Positions

Assistant Professor
Molecular and Human Genetics
Baylor College of Medicine
Houston, TX, US

Education

BS from Universita Bari
PhD from Universita Bari
Post-Doctoral Fellowship at Telethon Institute Of Genetics And Medicine

Professional Interests

  • Regulatory networks of cell metabolism and neurological disorders

Professional Statement

My laboratory uses genetics, cell biology and systems biology approaches to study how the cell regulates its metabolic programs and how dysfunctions in these programs lead to neurological disease. Our ultimate goal is to translate our knowledge of these regulatory networks into therapeutic approaches for neurodegenerative disorders.

Using systems biology approaches, we discovered and characterized a gene network regulating lysosomal biogenesis and function. Lysosomes are cellular organelles central to degradation and recycling processes. Defects in genes participating in lysosomal function lead to the accumulation of toxic substances into the cell, which ultimately results in diseases collectively known as lysosomal storage disorders (LSDs). We discovered that the transcription factor EB (TFEB) is a master regulator of the biogenesis and activity of lysosomes. Under aberrant lysosomal storage conditions, TFEB translocates from the cytoplasm to the nucleus, resulting in the activation of genes with lysosomal function. TFEB overexpression induces lysosomal biogenesis and increases the clearance of ceroid lipopigment, glycosaminoglycans and mutant huntingtin, which are pathologically accumulated in Batten disease, mucopolysaccharidoses and Huntington’s disease, respectively. We are now using genetic and chemical tools to modulate TFEB activity in mouse models of neurodegenerative diseases to enhance the clearance of stored molecules and determine the effects on disease symptoms.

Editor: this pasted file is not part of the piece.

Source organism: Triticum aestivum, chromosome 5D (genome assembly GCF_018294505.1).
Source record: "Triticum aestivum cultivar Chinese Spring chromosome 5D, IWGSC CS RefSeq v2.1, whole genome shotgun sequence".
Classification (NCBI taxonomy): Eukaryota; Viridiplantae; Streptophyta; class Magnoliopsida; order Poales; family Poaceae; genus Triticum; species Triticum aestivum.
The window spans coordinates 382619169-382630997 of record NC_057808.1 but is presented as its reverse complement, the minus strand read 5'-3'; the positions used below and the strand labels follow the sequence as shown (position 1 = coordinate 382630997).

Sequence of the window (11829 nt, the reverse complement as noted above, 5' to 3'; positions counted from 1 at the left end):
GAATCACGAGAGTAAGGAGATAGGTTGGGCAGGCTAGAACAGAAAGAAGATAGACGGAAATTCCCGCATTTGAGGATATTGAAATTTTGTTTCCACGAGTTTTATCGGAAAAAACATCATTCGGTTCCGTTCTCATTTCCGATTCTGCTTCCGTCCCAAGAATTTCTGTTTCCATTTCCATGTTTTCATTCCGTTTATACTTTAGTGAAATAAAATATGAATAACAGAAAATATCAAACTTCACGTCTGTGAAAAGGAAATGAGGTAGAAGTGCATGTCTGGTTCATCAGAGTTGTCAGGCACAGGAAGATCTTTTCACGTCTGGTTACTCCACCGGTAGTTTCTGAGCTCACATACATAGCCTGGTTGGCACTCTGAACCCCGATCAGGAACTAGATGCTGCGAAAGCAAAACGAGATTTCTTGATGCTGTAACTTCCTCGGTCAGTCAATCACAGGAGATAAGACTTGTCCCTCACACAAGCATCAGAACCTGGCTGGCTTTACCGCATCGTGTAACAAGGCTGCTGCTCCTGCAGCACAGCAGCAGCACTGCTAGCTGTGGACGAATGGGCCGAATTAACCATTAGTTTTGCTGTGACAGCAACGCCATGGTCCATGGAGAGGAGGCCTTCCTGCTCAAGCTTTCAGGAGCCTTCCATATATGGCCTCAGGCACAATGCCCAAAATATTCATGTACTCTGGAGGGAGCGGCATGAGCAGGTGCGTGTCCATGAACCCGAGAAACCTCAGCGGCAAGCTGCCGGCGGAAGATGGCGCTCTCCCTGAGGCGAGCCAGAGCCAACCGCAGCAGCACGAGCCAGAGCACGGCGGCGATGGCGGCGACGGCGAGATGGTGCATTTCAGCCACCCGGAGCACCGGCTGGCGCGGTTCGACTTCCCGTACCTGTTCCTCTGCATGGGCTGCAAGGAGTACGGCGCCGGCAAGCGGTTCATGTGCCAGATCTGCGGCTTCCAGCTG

My laboratory is also investigating other regulatory networks. We have discovered a mitochondrial gene network that regulates energy metabolism in Drosophila. Nuclear and mitochondrial genes involved in oxidative phosphorylation are connected in a common regulatory circuit, for which we have now identified a candidate master regulator. Drosophila mutants for this gene display severe impairment of energy metabolism and die at the larval stage. Surprisingly, this gene network is analogous, but non homologous, to the mammalian mitochondrial network, being based on different molecules and regulatory signals.

Additional metabolic gene networks regulated by transcription factors or microRNAs are currently under study. These studies aim at dissecting the regulatory circuitry that controls the basal metabolism of the cell.

Selected Publications